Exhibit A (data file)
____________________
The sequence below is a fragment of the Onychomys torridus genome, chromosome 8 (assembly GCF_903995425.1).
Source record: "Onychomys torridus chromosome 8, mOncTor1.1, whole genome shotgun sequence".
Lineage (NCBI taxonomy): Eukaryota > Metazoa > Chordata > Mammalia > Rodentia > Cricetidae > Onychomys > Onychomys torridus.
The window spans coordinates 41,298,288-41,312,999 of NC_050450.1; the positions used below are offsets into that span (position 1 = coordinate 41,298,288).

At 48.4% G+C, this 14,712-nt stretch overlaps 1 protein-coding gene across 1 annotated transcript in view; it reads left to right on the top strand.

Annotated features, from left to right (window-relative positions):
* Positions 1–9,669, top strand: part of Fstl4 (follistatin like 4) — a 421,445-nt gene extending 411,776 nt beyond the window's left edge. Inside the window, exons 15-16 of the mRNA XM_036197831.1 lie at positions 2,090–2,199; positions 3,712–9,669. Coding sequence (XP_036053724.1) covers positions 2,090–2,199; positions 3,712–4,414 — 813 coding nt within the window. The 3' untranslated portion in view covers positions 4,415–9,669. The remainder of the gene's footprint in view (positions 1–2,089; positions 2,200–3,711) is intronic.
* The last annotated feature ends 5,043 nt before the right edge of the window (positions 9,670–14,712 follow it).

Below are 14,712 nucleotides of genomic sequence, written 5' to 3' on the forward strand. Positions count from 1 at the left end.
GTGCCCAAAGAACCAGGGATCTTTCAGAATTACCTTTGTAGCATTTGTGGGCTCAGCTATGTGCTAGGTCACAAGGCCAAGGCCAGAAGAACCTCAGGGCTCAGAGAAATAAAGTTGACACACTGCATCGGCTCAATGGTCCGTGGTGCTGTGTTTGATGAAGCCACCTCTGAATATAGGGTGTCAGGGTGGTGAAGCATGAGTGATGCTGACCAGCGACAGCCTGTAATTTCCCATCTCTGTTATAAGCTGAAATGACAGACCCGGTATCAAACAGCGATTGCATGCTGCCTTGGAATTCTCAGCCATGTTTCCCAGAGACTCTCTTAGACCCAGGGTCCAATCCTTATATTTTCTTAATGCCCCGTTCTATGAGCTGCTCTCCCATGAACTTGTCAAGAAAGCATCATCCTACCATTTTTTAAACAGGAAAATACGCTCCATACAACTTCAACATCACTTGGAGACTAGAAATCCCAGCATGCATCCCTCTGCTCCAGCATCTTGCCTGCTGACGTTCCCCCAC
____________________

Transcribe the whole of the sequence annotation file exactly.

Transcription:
The sequence below is a fragment of the Onychomys torridus genome, chromosome 8 (assembly GCF_903995425.1).
Source record: "Onychomys torridus chromosome 8, mOncTor1.1, whole genome shotgun sequence".
Lineage (NCBI taxonomy): Eukaryota > Metazoa > Chordata > Mammalia > Rodentia > Cricetidae > Onychomys > Onychomys torridus.
The window spans coordinates 41,298,288-41,312,999 of NC_050450.1; the positions used below are offsets into that span (position 1 = coordinate 41,298,288).

At 48.4% G+C, this 14,712-nt stretch overlaps 1 protein-coding gene across 1 annotated transcript in view; it reads left to right on the top strand.

Annotated features, from left to right (window-relative positions):
* Positions 1–9,669, top strand: part of Fstl4 (follistatin like 4) — a 421,445-nt gene extending 411,776 nt beyond the window's left edge. Inside the window, exons 15-16 of the mRNA XM_036197831.1 lie at positions 2,090–2,199; positions 3,712–9,669. Coding sequence (XP_036053724.1) covers positions 2,090–2,199; positions 3,712–4,414 — 813 coding nt within the window. The 3' untranslated portion in view covers positions 4,415–9,669. The remainder of the gene's footprint in view (positions 1–2,089; positions 2,200–3,711) is intronic.
* The last annotated feature ends 5,043 nt before the right edge of the window (positions 9,670–14,712 follow it).

Below are 14,712 nucleotides of genomic sequence, written 5' to 3' on the forward strand. Positions count from 1 at the left end.
GTGCCCAAAGAACCAGGGATCTTTCAGAATTACCTTTGTAGCATTTGTGGGCTCAGCTATGTGCTAGGTCACAAGGCCAAGGCCAGAAGAACCTCAGGGCTCAGAGAAATAAAGTTGACACACTGCATCGGCTCAATGGTCCGTGGTGCTGTGTTTGATGAAGCCACCTCTGAATATAGGGTGTCAGGGTGGTGAAGCATGAGTGATGCTGACCAGCGACAGCCTGTAATTTCCCATCTCTGTTATAAGCTGAAATGACAGACCCGGTATCAAACAGCGATTGCATGCTGCCTTGGAATTCTCAGCCATGTTTCCCAGAGACTCTCTTAGACCCAGGGTCCAATCCTTATATTTTCTTAATGCCCCGTTCTATGAGCTGCTCTCCCATGAACTTGTCAAGAAAGCATCATCCTACCATTTTTTAAACAGGAAAATACGCTCCATACAACTTCAACATCACTTGGAGACTAGAAATCCCAGCATGCATCCCTCTGCTCCAGCATCTTGCCTGCTGACGTTCCCCCAC